Recovery from mental illness is a deeply personal process unique to each individual, involving the strengthening of the person's sense of meaning and purpose, personal identity, and well-being. Many persons in recovery indicate that religion and spirituality are important resources for dealing with mental health difficulties. Yet religion and spirituality can also play negative roles in recovery by exacerbating self-blame, guilt, and a sense of abandonment, as well as promoting a view that mental illness signifies spiritual failure. While a number of quantitative studies have identified a positive link between religion/spirituality and mental health outcomes for people with serious mental illness, fewer of those studies have looked at recovery as process than outcome, and little is known about the relationship of religiousness and spirituality to self-stigma among mental health clients.
This research investigates the association of religiousness and spirituality to proxies (i.e., variables that are used to represent unobservable constructs of interest) of both psychosocial well-being and self-stigma among mental health clients through bivariate and multivariate analyses. In this study, recovery is understood as process; religiousness is defined as self-identification with an institutionalized religion; and spirituality is framed as perception of self as religious or spiritual without identifying with any special religion. This study is a secondary analysis of data collected by the Center for Self-Help Research in Berkeley, California, between 1996 and 2000, on a sample of 673 new users of self-help and community mental health agencies in the San Francisco Bay Area (Segal, Hardiman, & Hodges, 2002). Results show that both religiousness and spirituality were significantly associated with proxies of both psychosocial well-being and self-stigma, after accounting for clients' demographic, clinical, and agency characteristics. The unique contributions of this study are that it: (1) shows that both religiousness and spirituality are associated with proxies of self-stigma, i.e., increased social distance and prejudiced attitude toward psychiatric patients; (2) demonstrates that the relationship between religiousness and self-stigma among mental health clients is non-linear; (3) emphasizes the proper use of statistical methods including assumption checking and adjustment for multiple testing; and (4) introduces a visual recovery narrative (model) as an aid to understanding the concept of recovery. The implications of this study for social work practice, research, and education include: (1) the possibility that the currently accepted polarized view of negative religiousness versus positive spirituality may not hold; (2) the call for training and education of social workers in religion and spirituality; (3) the need for long-term qualitative and quantitative studies to investigate the process of recovery; and (4) the importance of incorporating assumption checking and adjustment for multiple testing into social work research.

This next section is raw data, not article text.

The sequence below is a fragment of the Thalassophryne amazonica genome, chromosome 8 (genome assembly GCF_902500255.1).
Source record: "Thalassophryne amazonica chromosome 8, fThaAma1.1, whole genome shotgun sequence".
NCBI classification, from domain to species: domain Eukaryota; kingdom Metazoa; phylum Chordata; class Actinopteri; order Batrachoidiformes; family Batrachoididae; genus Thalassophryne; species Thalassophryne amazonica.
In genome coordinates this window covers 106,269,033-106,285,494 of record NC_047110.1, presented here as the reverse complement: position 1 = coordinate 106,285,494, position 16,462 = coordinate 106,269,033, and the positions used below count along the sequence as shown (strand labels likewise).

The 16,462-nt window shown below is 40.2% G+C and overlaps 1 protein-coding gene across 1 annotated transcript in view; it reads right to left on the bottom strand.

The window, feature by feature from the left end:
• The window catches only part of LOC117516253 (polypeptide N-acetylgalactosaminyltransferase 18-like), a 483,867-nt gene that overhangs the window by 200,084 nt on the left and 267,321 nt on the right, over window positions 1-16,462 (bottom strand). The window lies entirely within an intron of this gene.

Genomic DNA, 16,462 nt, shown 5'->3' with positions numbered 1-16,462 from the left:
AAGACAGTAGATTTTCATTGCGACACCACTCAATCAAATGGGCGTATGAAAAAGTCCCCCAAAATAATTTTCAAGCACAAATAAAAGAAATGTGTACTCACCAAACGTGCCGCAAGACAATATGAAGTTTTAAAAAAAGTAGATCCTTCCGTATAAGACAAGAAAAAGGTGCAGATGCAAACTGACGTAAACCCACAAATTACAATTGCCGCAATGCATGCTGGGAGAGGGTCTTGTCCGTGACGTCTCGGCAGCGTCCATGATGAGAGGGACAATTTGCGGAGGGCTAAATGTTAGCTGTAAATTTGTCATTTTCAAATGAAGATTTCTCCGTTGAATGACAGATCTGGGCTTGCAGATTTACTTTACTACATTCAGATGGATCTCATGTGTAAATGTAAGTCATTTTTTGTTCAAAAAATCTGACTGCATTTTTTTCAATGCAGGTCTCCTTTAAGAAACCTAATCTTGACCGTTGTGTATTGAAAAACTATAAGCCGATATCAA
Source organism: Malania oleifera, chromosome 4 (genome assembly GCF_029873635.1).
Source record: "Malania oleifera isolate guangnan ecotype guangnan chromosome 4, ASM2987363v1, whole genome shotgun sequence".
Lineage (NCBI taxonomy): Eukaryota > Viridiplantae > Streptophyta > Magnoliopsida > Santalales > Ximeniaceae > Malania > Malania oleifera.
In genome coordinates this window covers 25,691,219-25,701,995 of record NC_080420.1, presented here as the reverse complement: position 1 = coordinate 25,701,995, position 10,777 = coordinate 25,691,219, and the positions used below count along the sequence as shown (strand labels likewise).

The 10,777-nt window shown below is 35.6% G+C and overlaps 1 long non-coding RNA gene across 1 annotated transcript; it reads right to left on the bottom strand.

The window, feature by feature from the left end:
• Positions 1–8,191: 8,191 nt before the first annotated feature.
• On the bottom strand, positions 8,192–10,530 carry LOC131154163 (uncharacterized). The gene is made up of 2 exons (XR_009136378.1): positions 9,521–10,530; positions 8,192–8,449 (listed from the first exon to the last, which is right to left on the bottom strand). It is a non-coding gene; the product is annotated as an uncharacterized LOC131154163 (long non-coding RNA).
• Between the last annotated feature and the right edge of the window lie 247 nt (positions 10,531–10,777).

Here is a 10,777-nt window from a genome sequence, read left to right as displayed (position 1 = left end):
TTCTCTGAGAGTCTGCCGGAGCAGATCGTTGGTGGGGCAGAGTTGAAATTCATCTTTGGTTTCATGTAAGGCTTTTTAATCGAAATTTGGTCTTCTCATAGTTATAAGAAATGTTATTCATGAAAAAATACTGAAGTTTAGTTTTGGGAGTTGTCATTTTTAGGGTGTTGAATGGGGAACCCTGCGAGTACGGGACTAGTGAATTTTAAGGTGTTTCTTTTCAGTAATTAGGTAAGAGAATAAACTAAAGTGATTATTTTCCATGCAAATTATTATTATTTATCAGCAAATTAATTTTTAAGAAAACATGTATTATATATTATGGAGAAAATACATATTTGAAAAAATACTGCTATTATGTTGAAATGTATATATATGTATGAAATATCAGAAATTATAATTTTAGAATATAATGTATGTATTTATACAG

|Advisor:||Segal, Steven P.|
|Commitee:||Austin, Michael J., Rosch, Eleanor|
|School:||University of California, Berkeley|
|School Location:||United States -- California|
|Source:||DAI-B 74/02(E), Dissertation Abstracts International|
|Subjects:||Mental health, Fine arts, Spirituality|
|Keywords:||Mental illness, Photography, Recovery, Religion, Self-stigma, Spirituality|
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